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Proceedings Paper

Recent progress on phase-mask coronagraphy based on photonic-crystal technology
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Paper Abstract

We have been developing focal-plane phase-mask coronagraphs ultimately aiming at direct detection and characterization of Earth-like extrasolar planets by future space coronagraph missions. By utilizing photonic-crystal technology, we manufactured various coronagraphic phase masks such as eight-octant phase masks (8OPMs), 2nd-order vector vortex masks, and a 4th-order discrete (32-sector) vector vortex mask. Our laboratory experiments show that the 4th-order vortex mask reaches to higher contrast than the 2nd-order one at inner region on a focal plane. These results demonstrate that the higher-order vortex mask is tolerant of low-order phase aberrations such as tip-tilt errors. We also carried out laboratory demonstration of the 2nd-order vector vortex masks in the High-Contrast Imaging Testbed (HCIT) at the Jet Propulsion Laboratory (JPL), and obtained 10-8-level contrast owing to an adaptive optics system for creating dark holes. In addition, we manufactured a polarization-filtered 8OPM, which theoretically realizes achromatic performance. We tested the manufactured polarization-filtered 8OPM in the Infrared Coronagraphic Testbed (IRCT) at the JPL. Polychromatic light sources are used for evaluating the achromatic performance. The results suggest that 10-5- level peak-to-peak contrasts would be obtained over a wavelength range of 800-900 nm. For installing the focal-plane phase-mask coronagraph into a conventional centrally-obscured telescope with a secondary mirror, pupil-remapping plates have been manufactured for removing the central obscuration to enhance the coronagraphic performance. A result of preliminary laboratory demonstration of the pupil-remapping plates is also reported. In this paper, we present our recent activities of the photonic-crystal phase coronagraphic masks and related techniques for the high-contrast imaging.

Paper Details

Date Published: 28 August 2014
PDF: 8 pages
Proc. SPIE 9143, Space Telescopes and Instrumentation 2014: Optical, Infrared, and Millimeter Wave, 914334 (28 August 2014); doi: 10.1117/12.2054790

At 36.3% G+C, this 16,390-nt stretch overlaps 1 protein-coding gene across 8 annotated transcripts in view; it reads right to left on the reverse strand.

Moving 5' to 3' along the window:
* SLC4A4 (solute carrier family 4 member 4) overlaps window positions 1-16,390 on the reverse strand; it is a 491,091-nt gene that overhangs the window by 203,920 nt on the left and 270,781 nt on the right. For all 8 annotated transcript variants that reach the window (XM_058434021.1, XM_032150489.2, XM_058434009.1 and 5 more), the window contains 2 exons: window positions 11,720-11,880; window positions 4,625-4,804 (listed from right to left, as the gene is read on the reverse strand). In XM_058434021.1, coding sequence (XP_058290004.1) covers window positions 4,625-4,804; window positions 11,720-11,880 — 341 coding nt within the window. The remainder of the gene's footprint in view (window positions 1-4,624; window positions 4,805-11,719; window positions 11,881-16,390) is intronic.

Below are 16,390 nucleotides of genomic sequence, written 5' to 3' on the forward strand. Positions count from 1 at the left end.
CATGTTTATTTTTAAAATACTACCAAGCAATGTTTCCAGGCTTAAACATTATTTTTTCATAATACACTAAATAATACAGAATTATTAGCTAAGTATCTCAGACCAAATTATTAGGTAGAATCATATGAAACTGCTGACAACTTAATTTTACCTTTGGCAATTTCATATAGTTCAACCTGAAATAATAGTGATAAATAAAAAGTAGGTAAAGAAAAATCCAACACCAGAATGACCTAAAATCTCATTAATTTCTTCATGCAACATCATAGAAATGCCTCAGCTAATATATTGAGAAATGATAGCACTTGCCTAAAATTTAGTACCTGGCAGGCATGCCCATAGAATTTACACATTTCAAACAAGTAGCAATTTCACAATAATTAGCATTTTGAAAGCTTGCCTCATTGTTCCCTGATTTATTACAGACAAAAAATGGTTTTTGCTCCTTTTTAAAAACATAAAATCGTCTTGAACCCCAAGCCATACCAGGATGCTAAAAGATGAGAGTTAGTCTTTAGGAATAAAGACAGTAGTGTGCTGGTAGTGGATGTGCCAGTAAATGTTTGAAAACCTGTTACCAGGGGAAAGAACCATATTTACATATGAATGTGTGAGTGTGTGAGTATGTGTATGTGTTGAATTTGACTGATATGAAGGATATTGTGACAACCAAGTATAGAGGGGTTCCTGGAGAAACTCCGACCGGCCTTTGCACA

Show Author Affiliations
Naoshi Murakami, Hokkaido Univ. (Japan)
Jet Propulsion Lab. (United States)
Jun Nishikawa, National Astronomical Observatory of Japan (Japan)
The Graduate Univ. for Advanced Studies (Japan)
Motohide Tamura, The Univ. of Tokyo (Japan)
National Astronomical Observatory of Japan (Japan)
Eugene Serabyn, Jet Propulsion Lab. (United States)
Wesley A. Traub, Jet Propulsion Lab. (United States)
Kurt M. Liewer, Jet Propulsion Lab. (United States)
Dwight C. Moody, Jet Propulsion Lab. (United States)
John T. Trauger, Jet Propulsion Lab. (United States)
Olivier Guyon, Subaru Telescope, National Astronomical Observatory of Japan (United States)
The Univ. of Arizona (United States)
Frantz Martinache, Lab. Lagrange, CNRS, Observatoire de la Côte d'Azur (France)
Nemanja Jovanovic, Subaru Telescope, National Astronomical Observatory of Japan (United States)
Garima Singh, Subaru Telescope, National Astronomical Observatory of Japan (United States)
Fumika Oshiyama, Hokkaido Univ. (Japan)
Hayato Shoji, Hokkaido Univ. (Japan)
Moritsugu Sakamoto, Hokkaido Univ. (Japan)
Shoki Hamaguchi, Hokkaido Univ. (Japan)
Kazuhiko Oka, Hokkaido Univ. (Japan)
Naoshi Baba, Hokkaido Univ. (Japan)


Published in SPIE Proceedings Vol. 9143:
Space Telescopes and Instrumentation 2014: Optical, Infrared, and Millimeter Wave
Jacobus M. Oschmann; Mark Clampin; Giovanni G. Fazio; Howard A. MacEwen, Editor(s)

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